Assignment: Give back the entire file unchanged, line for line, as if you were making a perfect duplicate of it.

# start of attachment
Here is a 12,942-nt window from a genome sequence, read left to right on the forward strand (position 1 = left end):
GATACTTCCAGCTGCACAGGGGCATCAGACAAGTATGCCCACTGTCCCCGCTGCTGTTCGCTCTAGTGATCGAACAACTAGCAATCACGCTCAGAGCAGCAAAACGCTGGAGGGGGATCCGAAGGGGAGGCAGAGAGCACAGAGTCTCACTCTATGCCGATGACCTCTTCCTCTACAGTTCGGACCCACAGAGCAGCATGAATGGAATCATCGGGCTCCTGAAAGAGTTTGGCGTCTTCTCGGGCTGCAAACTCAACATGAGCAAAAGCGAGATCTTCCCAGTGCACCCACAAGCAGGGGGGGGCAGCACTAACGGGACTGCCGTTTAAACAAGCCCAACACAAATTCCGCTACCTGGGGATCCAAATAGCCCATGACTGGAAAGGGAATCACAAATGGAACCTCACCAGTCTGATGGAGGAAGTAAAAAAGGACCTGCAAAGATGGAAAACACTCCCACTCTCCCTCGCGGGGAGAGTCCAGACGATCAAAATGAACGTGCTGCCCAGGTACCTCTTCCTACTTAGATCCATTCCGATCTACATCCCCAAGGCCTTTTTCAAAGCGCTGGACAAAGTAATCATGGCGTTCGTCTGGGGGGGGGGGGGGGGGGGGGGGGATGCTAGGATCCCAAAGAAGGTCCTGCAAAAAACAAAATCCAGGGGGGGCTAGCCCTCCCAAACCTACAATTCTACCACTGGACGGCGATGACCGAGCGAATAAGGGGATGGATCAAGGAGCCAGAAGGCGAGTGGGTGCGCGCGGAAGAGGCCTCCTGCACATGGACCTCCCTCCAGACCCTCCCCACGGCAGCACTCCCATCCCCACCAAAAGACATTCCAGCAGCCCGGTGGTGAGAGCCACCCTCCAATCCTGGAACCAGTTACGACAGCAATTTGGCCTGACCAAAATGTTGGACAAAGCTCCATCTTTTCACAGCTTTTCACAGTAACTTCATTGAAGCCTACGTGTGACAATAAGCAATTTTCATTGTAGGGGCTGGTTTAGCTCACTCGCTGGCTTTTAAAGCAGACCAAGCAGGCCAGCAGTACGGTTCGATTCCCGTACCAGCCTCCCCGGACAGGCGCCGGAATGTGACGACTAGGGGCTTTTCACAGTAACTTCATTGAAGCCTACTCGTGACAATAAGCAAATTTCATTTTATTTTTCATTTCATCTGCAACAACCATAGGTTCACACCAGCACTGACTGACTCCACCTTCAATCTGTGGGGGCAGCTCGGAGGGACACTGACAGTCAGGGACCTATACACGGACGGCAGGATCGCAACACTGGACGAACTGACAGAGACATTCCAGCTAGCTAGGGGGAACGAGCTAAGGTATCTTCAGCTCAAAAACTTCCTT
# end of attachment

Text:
Here is a 12,942-nt window from a genome sequence, read left to right on the forward strand (position 1 = left end):
GATACTTCCAGCTGCACAGGGGCATCAGACAAGTATGCCCACTGTCCCCGCTGCTGTTCGCTCTAGTGATCGAACAACTAGCAATCACGCTCAGAGCAGCAAAACGCTGGAGGGGGATCCGAAGGGGAGGCAGAGAGCACAGAGTCTCACTCTATGCCGATGACCTCTTCCTCTACAGTTCGGACCCACAGAGCAGCATGAATGGAATCATCGGGCTCCTGAAAGAGTTTGGCGTCTTCTCGGGCTGCAAACTCAACATGAGCAAAAGCGAGATCTTCCCAGTGCACCCACAAGCAGGGGGGGGCAGCACTAACGGGACTGCCGTTTAAACAAGCCCAACACAAATTCCGCTACCTGGGGATCCAAATAGCCCATGACTGGAAAGGGAATCACAAATGGAACCTCACCAGTCTGATGGAGGAAGTAAAAAAGGACCTGCAAAGATGGAAAACACTCCCACTCTCCCTCGCGGGGAGAGTCCAGACGATCAAAATGAACGTGCTGCCCAGGTACCTCTTCCTACTTAGATCCATTCCGATCTACATCCCCAAGGCCTTTTTCAAAGCGCTGGACAAAGTAATCATGGCGTTCGTCTGGGGGGGGGGGGGGGGGGGGGGGGATGCTAGGATCCCAAAGAAGGTCCTGCAAAAAACAAAATCCAGGGGGGGCTAGCCCTCCCAAACCTACAATTCTACCACTGGACGGCGATGACCGAGCGAATAAGGGGATGGATCAAGGAGCCAGAAGGCGAGTGGGTGCGCGCGGAAGAGGCCTCCTGCACATGGACCTCCCTCCAGACCCTCCCCACGGCAGCACTCCCATCCCCACCAAAAGACATTCCAGCAGCCCGGTGGTGAGAGCCACCCTCCAATCCTGGAACCAGTTACGACAGCAATTTGGCCTGACCAAAATGTTGGACAAAGCTCCATCTTTTCACAGCTTTTCACAGTAACTTCATTGAAGCCTACGTGTGACAATAAGCAATTTTCATTGTAGGGGCTGGTTTAGCTCACTCGCTGGCTTTTAAAGCAGACCAAGCAGGCCAGCAGTACGGTTCGATTCCCGTACCAGCCTCCCCGGACAGGCGCCGGAATGTGACGACTAGGGGCTTTTCACAGTAACTTCATTGAAGCCTACTCGTGACAATAAGCAAATTTCATTTTATTTTTCATTTCATCTGCAACAACCATAGGTTCACACCAGCACTGACTGACTCCACCTTCAATCTGTGGGGGCAGCTCGGAGGGACACTGACAGTCAGGGACCTATACACGGACGGCAGGATCGCAACACTGGACGAACTGACAGAGACATTCCAGCTAGCTAGGGGGAACGAGCTAAGGTATCTTCAGCTCAAAAACTTCCTT